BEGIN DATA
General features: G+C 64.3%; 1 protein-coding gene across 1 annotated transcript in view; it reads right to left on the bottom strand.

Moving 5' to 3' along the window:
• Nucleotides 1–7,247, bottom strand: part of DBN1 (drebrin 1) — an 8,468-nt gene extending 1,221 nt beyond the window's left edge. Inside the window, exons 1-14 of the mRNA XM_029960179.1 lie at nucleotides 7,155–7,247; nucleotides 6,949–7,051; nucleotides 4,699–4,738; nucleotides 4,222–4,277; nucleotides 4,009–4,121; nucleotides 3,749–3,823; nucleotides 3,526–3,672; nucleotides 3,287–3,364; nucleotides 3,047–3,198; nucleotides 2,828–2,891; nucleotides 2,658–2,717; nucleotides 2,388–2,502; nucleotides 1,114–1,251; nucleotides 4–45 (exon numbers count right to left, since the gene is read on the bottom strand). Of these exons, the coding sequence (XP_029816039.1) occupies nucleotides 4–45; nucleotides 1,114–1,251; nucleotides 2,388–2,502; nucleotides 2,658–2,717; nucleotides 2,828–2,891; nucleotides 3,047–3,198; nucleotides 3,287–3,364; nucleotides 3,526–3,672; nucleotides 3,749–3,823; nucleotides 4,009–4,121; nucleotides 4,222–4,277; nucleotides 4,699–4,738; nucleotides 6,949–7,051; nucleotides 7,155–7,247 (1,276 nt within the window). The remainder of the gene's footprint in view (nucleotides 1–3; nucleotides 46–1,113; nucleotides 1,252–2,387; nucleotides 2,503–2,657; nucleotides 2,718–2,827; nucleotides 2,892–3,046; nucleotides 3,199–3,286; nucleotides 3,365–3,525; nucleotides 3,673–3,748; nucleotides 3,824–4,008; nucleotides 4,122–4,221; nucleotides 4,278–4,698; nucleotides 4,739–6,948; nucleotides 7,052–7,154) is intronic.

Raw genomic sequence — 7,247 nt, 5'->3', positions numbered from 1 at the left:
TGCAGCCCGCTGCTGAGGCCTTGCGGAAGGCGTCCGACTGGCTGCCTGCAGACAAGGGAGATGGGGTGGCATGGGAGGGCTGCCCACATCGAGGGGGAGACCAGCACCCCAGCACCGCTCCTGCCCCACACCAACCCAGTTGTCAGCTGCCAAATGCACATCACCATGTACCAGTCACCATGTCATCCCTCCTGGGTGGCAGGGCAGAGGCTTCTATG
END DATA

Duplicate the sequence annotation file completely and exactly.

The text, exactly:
General features: G+C 64.3%; 1 protein-coding gene across 1 annotated transcript in view; it reads right to left on the bottom strand.

Moving 5' to 3' along the window:
• Nucleotides 1–7,247, bottom strand: part of DBN1 (drebrin 1) — an 8,468-nt gene extending 1,221 nt beyond the window's left edge. Inside the window, exons 1-14 of the mRNA XM_029960179.1 lie at nucleotides 7,155–7,247; nucleotides 6,949–7,051; nucleotides 4,699–4,738; nucleotides 4,222–4,277; nucleotides 4,009–4,121; nucleotides 3,749–3,823; nucleotides 3,526–3,672; nucleotides 3,287–3,364; nucleotides 3,047–3,198; nucleotides 2,828–2,891; nucleotides 2,658–2,717; nucleotides 2,388–2,502; nucleotides 1,114–1,251; nucleotides 4–45 (exon numbers count right to left, since the gene is read on the bottom strand). Of these exons, the coding sequence (XP_029816039.1) occupies nucleotides 4–45; nucleotides 1,114–1,251; nucleotides 2,388–2,502; nucleotides 2,658–2,717; nucleotides 2,828–2,891; nucleotides 3,047–3,198; nucleotides 3,287–3,364; nucleotides 3,526–3,672; nucleotides 3,749–3,823; nucleotides 4,009–4,121; nucleotides 4,222–4,277; nucleotides 4,699–4,738; nucleotides 6,949–7,051; nucleotides 7,155–7,247 (1,276 nt within the window). The remainder of the gene's footprint in view (nucleotides 1–3; nucleotides 46–1,113; nucleotides 1,252–2,387; nucleotides 2,503–2,657; nucleotides 2,718–2,827; nucleotides 2,892–3,046; nucleotides 3,199–3,286; nucleotides 3,365–3,525; nucleotides 3,673–3,748; nucleotides 3,824–4,008; nucleotides 4,122–4,221; nucleotides 4,278–4,698; nucleotides 4,739–6,948; nucleotides 7,052–7,154) is intronic.

Raw genomic sequence — 7,247 nt, 5'->3', positions numbered from 1 at the left:
TGCAGCCCGCTGCTGAGGCCTTGCGGAAGGCGTCCGACTGGCTGCCTGCAGACAAGGGAGATGGGGTGGCATGGGAGGGCTGCCCACATCGAGGGGGAGACCAGCACCCCAGCACCGCTCCTGCCCCACACCAACCCAGTTGTCAGCTGCCAAATGCACATCACCATGTACCAGTCACCATGTCATCCCTCCTGGGTGGCAGGGCAGAGGCTTCTATG